Fact #1. Our soft tissue is always in a constant state of flux. Soft tissue adapts to the specific stress it is placed under. Too much stress overwhelms the tissue and pain and injury are often the result. Under no stress, atrophy results. Too little stress, the soft tissue fails to respond, grow or adapt.


Fact #2. One should avoid pitching back to back days. The ONLY exception would be a healthy and durable pitcher who threw ~24 pitches or LESS the night before. Then he should not exceed 24 the next night. Keeping our soft tissue healthy and durable does require adequate recovery. A great rule of thumb is 1 hour of rest for every pitch thrown before you should throw again.  <24 pitches = 1 day of rest; 25-48 pitches = 2 days of rest; 49-72 pitches = 3 days of rest; 73-96 pitches = 4 days of rest.  


Fact #3. Human beings are cyclical by our very nature.  Baseball pitchers especially so. If our intensity and/or volume is too high, we have a problem. If our intensity and/or volume is too low, there will not be a change or an adaptation.


The games you pitch become your heavy days. Your week (7-day cycle) should include 2 heavy days, 2 light days and 3 medium days. You should have at minimum 48 hours between heavy days. This 7-day cycle helps each athlete continue to push and grow yet recover and adapt to the stresses.


Until Next Time,


Stay Curious & Keep Fighting the Good Fight.


Coach Wolforth 


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Important TBR Notes & Updates


  • We know that everyone is excited about getting back to baseball and playing.  With that said, ramp up is going to be critically important after the long break.  In addition, the NCAA has extended the dead period to July 31 so college coaches are not allowed to watch or have any contact with players.  Keeping both of these things in mind, getting to the Texas Baseball Ranch® in June & July can be extremely valuable to players’ preparation and ultimately performance.  Read more below or check out our current & upcoming events at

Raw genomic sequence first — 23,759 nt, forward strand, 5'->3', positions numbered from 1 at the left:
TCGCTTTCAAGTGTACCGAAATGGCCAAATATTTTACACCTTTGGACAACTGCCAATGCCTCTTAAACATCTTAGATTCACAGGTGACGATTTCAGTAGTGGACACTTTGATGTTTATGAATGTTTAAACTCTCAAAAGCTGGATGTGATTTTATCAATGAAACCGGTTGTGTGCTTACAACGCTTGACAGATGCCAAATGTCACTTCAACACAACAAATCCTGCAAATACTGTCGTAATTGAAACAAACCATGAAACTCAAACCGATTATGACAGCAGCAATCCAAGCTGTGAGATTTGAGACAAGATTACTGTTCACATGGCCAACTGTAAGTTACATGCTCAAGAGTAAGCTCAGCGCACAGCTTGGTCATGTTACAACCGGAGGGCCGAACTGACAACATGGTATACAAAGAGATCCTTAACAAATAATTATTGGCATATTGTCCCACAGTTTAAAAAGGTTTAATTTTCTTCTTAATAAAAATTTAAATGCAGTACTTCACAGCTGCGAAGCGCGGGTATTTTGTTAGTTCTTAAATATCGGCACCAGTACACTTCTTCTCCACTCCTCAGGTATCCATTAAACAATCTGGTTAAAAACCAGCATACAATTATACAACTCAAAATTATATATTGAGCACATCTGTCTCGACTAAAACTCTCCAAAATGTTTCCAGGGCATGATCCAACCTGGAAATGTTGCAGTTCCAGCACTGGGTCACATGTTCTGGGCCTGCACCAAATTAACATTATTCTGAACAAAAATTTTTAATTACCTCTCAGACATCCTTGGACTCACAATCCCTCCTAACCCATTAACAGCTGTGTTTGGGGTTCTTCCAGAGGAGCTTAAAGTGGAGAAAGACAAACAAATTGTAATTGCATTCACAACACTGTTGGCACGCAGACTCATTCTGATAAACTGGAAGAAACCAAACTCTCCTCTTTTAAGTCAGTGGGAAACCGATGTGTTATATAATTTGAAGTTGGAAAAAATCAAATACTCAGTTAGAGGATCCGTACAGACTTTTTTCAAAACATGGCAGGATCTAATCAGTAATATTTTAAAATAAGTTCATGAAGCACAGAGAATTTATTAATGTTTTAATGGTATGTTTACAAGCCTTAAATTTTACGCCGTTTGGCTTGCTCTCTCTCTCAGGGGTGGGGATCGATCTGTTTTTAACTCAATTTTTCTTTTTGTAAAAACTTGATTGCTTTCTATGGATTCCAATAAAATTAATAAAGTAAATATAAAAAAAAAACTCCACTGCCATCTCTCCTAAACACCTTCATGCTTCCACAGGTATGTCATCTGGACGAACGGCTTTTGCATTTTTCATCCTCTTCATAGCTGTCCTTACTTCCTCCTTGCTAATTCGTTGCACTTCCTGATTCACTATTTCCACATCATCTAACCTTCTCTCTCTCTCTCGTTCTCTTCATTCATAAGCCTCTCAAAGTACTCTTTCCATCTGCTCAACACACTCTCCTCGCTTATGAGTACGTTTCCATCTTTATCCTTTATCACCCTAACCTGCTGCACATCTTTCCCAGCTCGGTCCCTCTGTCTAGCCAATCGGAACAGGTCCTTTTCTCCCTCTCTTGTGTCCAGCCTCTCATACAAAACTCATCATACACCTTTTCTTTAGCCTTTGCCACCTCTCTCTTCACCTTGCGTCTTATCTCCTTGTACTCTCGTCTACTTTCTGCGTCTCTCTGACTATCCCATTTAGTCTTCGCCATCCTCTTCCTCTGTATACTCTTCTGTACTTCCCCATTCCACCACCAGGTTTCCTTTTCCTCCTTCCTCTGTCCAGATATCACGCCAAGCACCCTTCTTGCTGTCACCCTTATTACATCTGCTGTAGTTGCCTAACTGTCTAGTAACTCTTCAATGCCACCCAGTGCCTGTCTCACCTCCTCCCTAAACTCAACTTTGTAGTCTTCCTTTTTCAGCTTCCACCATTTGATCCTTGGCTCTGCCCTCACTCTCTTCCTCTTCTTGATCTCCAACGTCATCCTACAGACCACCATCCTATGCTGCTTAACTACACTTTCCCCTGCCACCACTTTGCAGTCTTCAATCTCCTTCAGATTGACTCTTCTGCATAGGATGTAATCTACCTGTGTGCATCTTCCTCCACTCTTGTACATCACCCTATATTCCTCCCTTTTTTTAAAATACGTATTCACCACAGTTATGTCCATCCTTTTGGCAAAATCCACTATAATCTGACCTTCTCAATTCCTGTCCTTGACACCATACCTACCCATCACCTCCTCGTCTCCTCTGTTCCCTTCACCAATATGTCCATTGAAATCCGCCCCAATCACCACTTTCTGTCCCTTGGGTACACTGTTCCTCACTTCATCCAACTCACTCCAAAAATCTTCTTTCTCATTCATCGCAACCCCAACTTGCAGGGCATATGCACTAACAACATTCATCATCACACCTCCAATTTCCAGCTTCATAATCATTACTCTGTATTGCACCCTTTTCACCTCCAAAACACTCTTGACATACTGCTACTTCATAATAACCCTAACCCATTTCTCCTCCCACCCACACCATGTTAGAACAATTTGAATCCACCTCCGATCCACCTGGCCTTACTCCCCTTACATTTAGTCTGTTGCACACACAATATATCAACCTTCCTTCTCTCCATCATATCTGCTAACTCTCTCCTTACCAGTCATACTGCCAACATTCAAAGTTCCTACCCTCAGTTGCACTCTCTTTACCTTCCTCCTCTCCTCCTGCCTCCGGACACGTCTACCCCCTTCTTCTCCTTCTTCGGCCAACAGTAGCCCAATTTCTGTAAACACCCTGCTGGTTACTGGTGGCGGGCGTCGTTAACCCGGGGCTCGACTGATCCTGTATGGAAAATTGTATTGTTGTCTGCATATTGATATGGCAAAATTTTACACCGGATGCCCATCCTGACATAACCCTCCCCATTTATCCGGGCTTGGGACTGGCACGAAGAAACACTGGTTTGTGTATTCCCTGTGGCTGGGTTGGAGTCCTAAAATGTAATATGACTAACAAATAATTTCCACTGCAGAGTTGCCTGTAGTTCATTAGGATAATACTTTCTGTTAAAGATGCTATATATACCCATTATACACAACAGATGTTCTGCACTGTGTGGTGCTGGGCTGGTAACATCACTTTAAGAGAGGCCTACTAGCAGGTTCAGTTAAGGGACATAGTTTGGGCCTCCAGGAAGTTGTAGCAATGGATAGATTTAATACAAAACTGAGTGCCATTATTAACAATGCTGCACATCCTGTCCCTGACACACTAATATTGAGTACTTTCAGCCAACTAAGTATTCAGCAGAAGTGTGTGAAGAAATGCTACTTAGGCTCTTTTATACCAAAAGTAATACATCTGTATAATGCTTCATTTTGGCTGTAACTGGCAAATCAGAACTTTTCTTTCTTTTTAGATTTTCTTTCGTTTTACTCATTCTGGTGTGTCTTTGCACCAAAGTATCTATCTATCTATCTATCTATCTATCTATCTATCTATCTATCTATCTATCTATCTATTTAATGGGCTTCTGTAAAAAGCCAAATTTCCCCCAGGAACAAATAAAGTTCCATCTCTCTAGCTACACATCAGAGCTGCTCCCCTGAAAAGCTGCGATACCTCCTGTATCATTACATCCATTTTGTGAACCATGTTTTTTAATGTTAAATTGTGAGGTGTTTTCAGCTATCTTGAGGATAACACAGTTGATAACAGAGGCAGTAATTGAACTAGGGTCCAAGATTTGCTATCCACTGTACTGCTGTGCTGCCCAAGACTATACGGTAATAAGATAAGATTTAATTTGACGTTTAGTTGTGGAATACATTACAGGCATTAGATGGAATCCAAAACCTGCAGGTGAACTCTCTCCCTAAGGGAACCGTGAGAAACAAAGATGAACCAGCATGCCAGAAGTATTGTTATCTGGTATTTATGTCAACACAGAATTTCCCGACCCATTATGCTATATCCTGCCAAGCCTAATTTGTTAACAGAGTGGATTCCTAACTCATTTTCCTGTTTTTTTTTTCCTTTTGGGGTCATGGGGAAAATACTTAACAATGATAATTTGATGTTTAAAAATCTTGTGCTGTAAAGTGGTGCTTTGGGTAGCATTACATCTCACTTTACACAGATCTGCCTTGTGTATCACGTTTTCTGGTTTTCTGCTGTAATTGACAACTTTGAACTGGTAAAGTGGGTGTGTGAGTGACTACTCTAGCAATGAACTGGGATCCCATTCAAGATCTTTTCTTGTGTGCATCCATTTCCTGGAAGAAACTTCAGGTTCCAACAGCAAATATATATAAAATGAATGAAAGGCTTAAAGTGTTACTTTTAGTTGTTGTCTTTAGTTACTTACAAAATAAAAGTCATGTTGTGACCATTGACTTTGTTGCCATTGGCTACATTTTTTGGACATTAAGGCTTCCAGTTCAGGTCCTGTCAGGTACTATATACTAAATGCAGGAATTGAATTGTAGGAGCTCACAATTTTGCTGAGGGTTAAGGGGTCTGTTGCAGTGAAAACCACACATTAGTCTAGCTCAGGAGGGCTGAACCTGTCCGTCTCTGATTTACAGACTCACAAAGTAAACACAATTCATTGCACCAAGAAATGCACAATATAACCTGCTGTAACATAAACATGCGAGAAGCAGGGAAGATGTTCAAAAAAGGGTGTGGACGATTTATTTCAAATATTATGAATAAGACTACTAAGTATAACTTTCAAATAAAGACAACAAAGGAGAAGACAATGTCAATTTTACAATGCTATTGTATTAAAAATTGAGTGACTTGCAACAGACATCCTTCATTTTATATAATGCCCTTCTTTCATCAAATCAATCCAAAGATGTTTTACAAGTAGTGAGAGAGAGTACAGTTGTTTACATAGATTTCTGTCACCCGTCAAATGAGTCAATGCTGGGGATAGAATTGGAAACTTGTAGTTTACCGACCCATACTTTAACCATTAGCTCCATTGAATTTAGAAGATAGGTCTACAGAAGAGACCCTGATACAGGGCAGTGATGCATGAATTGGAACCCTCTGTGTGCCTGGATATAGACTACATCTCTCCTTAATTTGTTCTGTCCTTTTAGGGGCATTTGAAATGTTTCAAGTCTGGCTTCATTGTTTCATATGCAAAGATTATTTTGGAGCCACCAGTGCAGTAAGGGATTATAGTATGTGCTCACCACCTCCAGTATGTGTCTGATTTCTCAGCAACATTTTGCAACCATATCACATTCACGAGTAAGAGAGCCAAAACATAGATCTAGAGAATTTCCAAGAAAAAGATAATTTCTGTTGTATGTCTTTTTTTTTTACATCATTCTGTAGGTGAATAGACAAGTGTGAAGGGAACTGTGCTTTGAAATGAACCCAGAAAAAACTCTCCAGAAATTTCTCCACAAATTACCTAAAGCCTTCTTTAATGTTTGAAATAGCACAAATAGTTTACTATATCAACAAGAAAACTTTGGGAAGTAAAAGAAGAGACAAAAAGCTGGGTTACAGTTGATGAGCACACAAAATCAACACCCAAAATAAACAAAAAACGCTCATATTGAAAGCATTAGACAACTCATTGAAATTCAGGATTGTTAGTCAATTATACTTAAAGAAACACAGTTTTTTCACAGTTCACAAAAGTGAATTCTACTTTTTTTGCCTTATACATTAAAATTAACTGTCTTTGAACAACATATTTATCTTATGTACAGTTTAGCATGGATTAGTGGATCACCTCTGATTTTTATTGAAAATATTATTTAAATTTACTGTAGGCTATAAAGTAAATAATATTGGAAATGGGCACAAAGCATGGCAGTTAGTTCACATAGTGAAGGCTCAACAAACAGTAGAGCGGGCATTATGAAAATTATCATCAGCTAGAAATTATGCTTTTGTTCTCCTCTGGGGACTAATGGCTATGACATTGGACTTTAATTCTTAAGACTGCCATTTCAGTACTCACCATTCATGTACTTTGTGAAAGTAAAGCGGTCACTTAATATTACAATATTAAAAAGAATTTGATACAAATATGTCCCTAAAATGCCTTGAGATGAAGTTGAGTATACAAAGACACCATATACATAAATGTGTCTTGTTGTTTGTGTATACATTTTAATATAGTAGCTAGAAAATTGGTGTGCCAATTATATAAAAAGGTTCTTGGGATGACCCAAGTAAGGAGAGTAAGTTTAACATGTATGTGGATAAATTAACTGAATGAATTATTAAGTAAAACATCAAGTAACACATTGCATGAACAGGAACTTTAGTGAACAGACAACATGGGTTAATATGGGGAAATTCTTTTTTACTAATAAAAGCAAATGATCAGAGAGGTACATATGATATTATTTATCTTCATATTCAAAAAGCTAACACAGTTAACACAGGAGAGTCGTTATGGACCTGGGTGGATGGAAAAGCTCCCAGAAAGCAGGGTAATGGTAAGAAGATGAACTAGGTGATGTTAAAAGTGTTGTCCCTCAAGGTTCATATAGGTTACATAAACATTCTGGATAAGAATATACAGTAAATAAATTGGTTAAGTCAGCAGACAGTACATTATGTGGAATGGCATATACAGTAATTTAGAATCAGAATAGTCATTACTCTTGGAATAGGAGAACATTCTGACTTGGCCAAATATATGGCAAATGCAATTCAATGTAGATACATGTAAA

• We have 4 remaining EPBCs on the schedule for this summer with the next one taking place July 3-5.   Due to current COVID-19 state mandates, we are only accepting 24 athletes per camp instead of our normal 45 and they are filling up fast. For more information on these popular events, please visit We are also loosening up our cancellation/change policy so that people can be comfortable in making plans now in the face of current & future uncertainty. ** We also have an option for you to extend your bootcamp weekend and stay for an additional week(s) and participate in our “Extended Stay Summer Developmental Program”.


  • Session 1 of our “Extended Stay Summer Development Program” has been a huge success.  Session 2 begins June 29th and is close to selling out.  Knowing that there is still uncertainty for some people related to COVID-19 as well as baseball schedules, we have modified our cancelation policy to help reduce any apprehension with signing up.  We are allowing participants to cancel all the way up to 1 week prior to your scheduled arrival with NO cancelation fee.  In addition, there is no charge to move your start date.


  • Response to our “Ranch Remote” training option has been exciting.  It’s a program for people that would still like to get access to, and ongoing instruction from, the TBR staff but prefer to avoid travel due to the virus. Click here to get more information on this NEW, hyper-personalized training option.  The number of participants in this program is limited to 36 so if you’re interested, don’t delay.

Please call (936)588-6762 or email us:
for more details or to sign up for any of these options.